Chuck Norris — 10 Facts About The Star Of WALKER, TEXAS RANGER

by getTV Staff

For many viewers – especially those of us who grew up in the VHS Era – Chuck Norris is the face of the action genre. As John Wayne is to Westerns, Norris is synonymous with a distinctly American variation on the Asian martial arts films that exploded in popularity during the 1970s. His was the name many of us looked for when we scanned the shelves of our local video stores back in the day. And he rarely disappointed, because Chuck Norris movies had one thing very few American action films had: a world champion athlete as the star.

So it was pretty big news when Norris decided to kick off a television career in 1993. And it was even bigger news when Walker, Texas Ranger became a hit for nine years. If you love the Norris cinematic kick-em-ups of the late 1970s through the mid-1990s, Walker will feel delightfully familiar: a bad guy does something evil, Walker pursues, and they end up in foot-to-face combat. Who knew so many Texans could do karate?!

If you watched the show in its original run, you know exactly what we mean. If you didn’t, getTV gives you a second chance seven days a week! Here are some fun facts about the action icon:

1. He almost died as a baby.

Wilma Norris was just 18 years old when she gave birth to the baby who would grow up to be Chuck Norris. According to his memoir Against All Odds: My Story, Norris’ mom endured an exhausting seven days of labor, during which doctors feared for her life and his. Norris was not breathing on his own when he was born on March 10, 1940 and had to be monitored in intensive care for the first five days. “Wilma’s baby probably isn’t going to live,” his grandmother wrote in a letter that week. He beat the odds, because he’s Chuck Norris!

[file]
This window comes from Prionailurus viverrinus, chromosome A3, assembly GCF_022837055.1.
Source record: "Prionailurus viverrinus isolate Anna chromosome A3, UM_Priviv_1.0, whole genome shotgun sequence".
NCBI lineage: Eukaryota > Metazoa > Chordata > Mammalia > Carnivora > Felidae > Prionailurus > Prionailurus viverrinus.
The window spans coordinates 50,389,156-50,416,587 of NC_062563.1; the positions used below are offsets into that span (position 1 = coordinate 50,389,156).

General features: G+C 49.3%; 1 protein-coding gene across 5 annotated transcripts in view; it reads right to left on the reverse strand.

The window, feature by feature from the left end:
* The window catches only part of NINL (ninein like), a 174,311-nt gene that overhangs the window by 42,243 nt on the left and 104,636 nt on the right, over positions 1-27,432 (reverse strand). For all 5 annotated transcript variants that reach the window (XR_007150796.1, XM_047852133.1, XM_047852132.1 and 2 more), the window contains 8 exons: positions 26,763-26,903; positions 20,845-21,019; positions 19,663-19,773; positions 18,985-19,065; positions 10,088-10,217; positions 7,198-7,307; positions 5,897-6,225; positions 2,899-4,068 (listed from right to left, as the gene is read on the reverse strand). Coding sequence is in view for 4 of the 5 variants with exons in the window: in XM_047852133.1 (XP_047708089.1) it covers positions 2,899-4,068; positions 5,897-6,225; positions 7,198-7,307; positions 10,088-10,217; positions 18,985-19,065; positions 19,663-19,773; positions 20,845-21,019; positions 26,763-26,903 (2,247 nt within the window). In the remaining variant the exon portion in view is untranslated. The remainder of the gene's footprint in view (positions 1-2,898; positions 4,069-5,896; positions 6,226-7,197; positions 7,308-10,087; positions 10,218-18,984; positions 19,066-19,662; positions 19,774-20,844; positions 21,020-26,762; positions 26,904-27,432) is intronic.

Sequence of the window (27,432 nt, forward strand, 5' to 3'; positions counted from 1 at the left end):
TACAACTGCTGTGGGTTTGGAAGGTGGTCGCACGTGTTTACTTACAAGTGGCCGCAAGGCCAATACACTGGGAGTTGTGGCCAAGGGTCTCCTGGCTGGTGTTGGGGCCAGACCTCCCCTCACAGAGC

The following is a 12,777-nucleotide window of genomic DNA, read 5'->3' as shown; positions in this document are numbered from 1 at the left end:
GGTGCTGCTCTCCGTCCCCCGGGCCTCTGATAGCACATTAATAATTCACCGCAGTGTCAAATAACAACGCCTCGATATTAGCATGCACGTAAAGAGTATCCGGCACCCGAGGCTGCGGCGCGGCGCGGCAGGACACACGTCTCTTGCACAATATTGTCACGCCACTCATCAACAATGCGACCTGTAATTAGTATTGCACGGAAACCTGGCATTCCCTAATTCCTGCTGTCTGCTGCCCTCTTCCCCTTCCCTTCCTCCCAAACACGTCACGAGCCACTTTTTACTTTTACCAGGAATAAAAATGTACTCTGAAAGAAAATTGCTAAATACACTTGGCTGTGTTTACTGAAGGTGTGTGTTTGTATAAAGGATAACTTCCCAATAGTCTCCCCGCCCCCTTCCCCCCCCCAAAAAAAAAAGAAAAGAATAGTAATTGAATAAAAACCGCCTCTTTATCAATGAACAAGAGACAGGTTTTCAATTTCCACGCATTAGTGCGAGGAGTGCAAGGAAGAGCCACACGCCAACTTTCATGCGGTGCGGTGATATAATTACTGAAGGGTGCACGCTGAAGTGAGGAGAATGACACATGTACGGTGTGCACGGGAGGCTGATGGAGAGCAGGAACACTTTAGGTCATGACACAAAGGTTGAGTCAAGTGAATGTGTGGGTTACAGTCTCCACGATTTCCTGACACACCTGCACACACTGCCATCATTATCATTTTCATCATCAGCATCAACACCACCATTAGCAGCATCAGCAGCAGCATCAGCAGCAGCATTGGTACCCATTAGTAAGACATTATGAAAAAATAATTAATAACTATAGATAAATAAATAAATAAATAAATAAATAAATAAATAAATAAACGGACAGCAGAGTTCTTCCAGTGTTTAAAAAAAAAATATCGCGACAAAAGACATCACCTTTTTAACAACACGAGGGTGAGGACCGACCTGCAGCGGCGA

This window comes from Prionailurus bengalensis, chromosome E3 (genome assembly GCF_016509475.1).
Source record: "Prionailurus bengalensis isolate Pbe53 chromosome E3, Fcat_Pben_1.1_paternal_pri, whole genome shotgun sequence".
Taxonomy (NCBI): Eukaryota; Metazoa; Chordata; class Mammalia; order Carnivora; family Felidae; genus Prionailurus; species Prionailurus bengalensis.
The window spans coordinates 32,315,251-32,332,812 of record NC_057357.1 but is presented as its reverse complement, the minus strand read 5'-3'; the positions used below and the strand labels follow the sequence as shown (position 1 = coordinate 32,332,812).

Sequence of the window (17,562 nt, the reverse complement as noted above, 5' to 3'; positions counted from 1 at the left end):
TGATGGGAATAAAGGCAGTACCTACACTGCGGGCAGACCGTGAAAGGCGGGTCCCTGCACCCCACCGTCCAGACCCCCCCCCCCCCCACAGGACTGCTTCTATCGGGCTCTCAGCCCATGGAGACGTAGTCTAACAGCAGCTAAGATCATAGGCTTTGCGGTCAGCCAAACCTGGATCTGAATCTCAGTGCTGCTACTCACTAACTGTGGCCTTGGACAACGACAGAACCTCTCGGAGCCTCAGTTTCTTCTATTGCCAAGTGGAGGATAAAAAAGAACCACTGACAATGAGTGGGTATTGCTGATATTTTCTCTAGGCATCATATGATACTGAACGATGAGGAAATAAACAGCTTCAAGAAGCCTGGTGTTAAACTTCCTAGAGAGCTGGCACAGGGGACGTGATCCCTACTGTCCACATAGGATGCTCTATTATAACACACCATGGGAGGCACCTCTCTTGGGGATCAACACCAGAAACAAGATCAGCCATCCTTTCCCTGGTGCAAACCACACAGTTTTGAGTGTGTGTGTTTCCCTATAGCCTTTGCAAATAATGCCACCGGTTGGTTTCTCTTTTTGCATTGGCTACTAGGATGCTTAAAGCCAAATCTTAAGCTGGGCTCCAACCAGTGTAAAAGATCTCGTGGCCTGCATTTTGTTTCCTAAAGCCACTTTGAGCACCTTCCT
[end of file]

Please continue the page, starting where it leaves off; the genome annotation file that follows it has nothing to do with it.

2. He was a shy kid.

Chuck Norris – real name Carlos Ray Norris – was named after Rev. Carlos Berry, the family’s minister in Ryan, Oklahoma. As a child, Chuck and his family moved frequently. “In school I was shy and inhibited,” he wrote in his memoir. “If the teacher asked me to recite something aloud in front of the class, I would just shake my head no.” His weekly escape was at the movies, where he’d spend Saturday afternoons watching cowboy stars like Gene Autry and Roy Rogers. “Years later, I would recall those Western heroes when I developed the character I wanted to play,” he wrote.

3. Norris learned martial arts in the Air Force.   

On Walker, Texas Ranger, Cordell Walker was inspired by the murder of his parents to become a lawman. Similarly, Chuck Norris used his shyness as a motivation to pursue strength and confidence through martial arts. While stationed at Osan Air base in the late 1950s, Norris studied tang soo do, a style of Korean karate that uses the feet and open hands as weapons. He earned a first-degree black belt in tang soo do and a third-degree brown belt in judo and became a sought-after instructor for his fellow soldiers.  

4. He had famous students.

Norris was honorably discharged from the Air Force in 1962 and planned to transition to a career in law enforcement. No positions were available, so he began teaching karate in an L.A. suburb. His proximity to Hollywood made him a popular celebrity instructor and, over the next 15 years, his students would include: Michael LandonDan Blocker and David Canary from NBC’s Western series Bonanza; game show host Bob Barker; Elvis Presley’s wife Priscilla Presley; Oscar-nominated actor Steve McQueen; and the Osmond family. Norris even did a karate routine with student Donny Osmond on the first episode of The Donny And Marie Show. 

5. His first opponent in a movie was Dean Martin.